Why institutional investors are entering the digital asset space – Edward Woodford

MIT Sloan Master of Finance Alumnus Edward Woodford

Digital assets have garnered increasing interest from institutional investors, despite questions remaining around the regulation, security, and reliability of trading venues. Today, the largest trading venues – typically referred to as “crypto exchanges” – serve individual investors and traders, are limited to spot trading, and are often unregulated or based in foreign jurisdictions. What’s more, they often lack the technological infrastructure and depth of liquidity to execute larger orders that institutions require.

As a result, many of these institutional investors – typically those managing large amounts of money – bypass exchanges and turn to the opaque world of over-the-counter (OTC) trading, buying and selling large amounts of cryptocurrency directly with a specific counterparty. Deals are done in the dark, primarily through messaging platforms like Telegram and Skype. We estimate that the OTC market is currently around three times greater than the on-exchange volume.

However, the OTC trading has some considerable downsides compared to on-exchange trading. Participants can see a publicly disclosed order book on exchange, which does not exist OTC. With an order book, there is more transparent pricing, which allows for the best executable price within the market. In addition, contrary to an exchange where the identity of your counterparties is hidden, with OTC, an investor’s intention – to buy or sell – is revealed and thus can cause slippage in price or leakage in terms of your trading intentions.

The fact is that the lack of an acceptable institution-ready exchange is the one of the single largest barriers to crypto asset class growth, as every meaningful financial market is built on a foundation of institutional involvement.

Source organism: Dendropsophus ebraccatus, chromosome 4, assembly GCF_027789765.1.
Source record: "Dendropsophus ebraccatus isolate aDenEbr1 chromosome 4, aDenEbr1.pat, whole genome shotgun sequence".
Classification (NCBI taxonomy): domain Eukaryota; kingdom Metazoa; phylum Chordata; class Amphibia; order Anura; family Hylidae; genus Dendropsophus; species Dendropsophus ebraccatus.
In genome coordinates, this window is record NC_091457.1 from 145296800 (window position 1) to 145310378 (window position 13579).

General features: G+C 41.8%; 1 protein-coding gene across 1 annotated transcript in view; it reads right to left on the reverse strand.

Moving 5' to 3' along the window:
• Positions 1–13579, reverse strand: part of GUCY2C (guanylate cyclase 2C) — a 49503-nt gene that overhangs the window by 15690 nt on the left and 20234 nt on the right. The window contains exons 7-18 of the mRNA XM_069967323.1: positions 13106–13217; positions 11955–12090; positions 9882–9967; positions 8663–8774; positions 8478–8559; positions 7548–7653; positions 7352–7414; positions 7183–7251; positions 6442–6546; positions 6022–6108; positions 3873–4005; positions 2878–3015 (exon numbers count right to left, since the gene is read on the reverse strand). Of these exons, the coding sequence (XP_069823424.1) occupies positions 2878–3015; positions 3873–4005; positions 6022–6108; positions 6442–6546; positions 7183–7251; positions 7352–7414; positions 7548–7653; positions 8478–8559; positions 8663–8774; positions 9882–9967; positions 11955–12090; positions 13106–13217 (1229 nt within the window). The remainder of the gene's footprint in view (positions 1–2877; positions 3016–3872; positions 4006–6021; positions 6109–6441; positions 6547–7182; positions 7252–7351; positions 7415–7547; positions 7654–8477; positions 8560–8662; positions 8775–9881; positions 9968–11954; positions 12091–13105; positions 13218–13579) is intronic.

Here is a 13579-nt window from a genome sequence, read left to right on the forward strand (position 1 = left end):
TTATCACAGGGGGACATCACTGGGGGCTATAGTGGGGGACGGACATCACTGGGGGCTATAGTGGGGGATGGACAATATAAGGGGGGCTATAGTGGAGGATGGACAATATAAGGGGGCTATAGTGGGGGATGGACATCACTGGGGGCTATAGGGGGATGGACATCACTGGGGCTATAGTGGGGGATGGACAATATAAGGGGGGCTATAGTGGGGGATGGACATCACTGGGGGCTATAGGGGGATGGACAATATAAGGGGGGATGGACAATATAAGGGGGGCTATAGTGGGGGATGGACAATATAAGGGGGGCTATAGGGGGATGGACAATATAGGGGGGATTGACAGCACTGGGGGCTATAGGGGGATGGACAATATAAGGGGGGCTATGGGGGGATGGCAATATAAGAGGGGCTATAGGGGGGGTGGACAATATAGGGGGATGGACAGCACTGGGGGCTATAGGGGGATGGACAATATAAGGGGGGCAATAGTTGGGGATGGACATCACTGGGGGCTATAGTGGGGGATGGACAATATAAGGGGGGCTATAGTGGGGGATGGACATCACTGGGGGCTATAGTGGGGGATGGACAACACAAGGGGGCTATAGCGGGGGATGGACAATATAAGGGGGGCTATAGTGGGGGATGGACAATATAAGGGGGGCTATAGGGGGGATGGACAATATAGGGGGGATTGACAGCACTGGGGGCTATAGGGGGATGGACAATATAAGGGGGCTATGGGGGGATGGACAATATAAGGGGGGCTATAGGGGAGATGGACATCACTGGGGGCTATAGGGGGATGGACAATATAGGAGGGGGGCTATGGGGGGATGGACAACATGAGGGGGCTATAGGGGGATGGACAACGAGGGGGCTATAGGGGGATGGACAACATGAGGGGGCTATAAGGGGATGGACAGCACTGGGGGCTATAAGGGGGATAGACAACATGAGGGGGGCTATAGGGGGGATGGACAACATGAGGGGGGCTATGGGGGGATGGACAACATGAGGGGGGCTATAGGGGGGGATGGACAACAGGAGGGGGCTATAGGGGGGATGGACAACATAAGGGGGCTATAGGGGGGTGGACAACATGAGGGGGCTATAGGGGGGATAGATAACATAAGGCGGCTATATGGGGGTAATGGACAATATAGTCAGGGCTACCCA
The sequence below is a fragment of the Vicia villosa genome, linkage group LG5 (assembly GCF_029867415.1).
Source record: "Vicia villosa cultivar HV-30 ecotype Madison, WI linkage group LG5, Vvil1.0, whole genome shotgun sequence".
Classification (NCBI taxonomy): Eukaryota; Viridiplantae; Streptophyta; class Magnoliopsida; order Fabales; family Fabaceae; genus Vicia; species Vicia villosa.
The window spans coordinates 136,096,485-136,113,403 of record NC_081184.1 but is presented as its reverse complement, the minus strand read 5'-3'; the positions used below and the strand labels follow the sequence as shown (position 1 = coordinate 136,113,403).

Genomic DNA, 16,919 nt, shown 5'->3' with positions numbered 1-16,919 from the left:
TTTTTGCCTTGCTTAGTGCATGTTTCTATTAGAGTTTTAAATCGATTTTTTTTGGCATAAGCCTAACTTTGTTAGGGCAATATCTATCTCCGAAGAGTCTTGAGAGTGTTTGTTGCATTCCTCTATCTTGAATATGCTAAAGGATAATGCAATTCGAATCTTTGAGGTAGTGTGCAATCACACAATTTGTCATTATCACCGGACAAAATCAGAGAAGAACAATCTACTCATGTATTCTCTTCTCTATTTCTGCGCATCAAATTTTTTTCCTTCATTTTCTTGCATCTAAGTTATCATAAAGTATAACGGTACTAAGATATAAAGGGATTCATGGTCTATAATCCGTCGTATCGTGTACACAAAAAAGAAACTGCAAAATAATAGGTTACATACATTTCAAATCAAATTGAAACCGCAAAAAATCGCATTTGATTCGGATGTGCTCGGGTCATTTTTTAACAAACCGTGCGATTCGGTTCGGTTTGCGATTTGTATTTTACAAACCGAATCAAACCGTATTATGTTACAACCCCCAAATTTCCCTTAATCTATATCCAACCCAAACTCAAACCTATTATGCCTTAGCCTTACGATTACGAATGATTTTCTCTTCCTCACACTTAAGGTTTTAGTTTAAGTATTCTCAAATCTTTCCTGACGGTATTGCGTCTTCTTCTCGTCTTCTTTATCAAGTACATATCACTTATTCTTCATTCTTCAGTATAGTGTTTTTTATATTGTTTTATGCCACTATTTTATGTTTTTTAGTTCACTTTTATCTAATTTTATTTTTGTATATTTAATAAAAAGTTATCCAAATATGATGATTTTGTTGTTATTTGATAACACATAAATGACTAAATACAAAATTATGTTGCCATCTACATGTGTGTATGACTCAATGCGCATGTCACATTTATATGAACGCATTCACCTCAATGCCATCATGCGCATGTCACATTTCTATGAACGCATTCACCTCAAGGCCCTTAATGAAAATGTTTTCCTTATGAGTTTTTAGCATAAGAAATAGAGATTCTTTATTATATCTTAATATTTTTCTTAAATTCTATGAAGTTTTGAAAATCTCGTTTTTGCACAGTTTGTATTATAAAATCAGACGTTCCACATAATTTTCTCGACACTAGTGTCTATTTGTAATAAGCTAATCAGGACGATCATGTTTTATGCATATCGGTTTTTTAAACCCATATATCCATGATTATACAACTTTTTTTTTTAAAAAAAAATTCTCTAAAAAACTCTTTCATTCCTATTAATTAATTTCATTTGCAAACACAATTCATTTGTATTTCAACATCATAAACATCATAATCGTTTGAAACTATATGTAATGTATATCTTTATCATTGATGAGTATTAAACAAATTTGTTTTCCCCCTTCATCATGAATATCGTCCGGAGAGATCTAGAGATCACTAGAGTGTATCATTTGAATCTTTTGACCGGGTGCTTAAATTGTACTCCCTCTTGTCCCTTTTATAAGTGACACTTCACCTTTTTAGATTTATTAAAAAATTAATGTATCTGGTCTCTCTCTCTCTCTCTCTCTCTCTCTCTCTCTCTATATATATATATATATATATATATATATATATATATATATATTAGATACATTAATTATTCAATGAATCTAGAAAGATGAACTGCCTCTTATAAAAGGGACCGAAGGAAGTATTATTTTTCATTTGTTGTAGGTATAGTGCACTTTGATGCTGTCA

What does the digital asset space look like today?

Today, digital asset trading is dominated by institutions, principally OTC. The type of institutions involved is changing. The early players were proprietary trading firms and family offices, who have the most latitude in their investment mandates. Digital asset hedge funds were also established with specific mandates to trade digital assets. Now, more established funds are entering the space, along with asset managers who’ve had to gain additional comfort.

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Tips for female MBA graduates seeking mentors – Maura Herson

Maura Herson, Assistant Dean of the MBA Program at MIT Sloan

From Financial Times

The benefits of providing women with mentors are clear. A 2016 study by Frank Dobbin of Harvard University and Alexandra Kalev of Tel Aviv University found that when employers introduced such programmes, “managerial echelons [were] significantly more diverse”. And companies with diverse perspectives on their leadership teams have better results.

According to Iris Bohnet in her 2016 book What Works: Gender Equality by Design, mentorship for women leads to increases in salaries as well as promotions and higher career satisfaction. She also notes that such programmes are associated with an increase in diversity in management.

Through its clubs, its leadership centre and its alumni, MIT’s Sloan School of Management offers its female MBA students many opportunities to both have and be mentors. After graduation, they can use these relationships as models to seek out and structure additional mentor/mentee relationships.

What should women who are finishing MBAs and preparing to start work consider when seeking a mentor?

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How to motivate people to do good for others – Erez Yoeli

Erez Yoeli, MIT Sloan Research Scientist

From TedxCambridge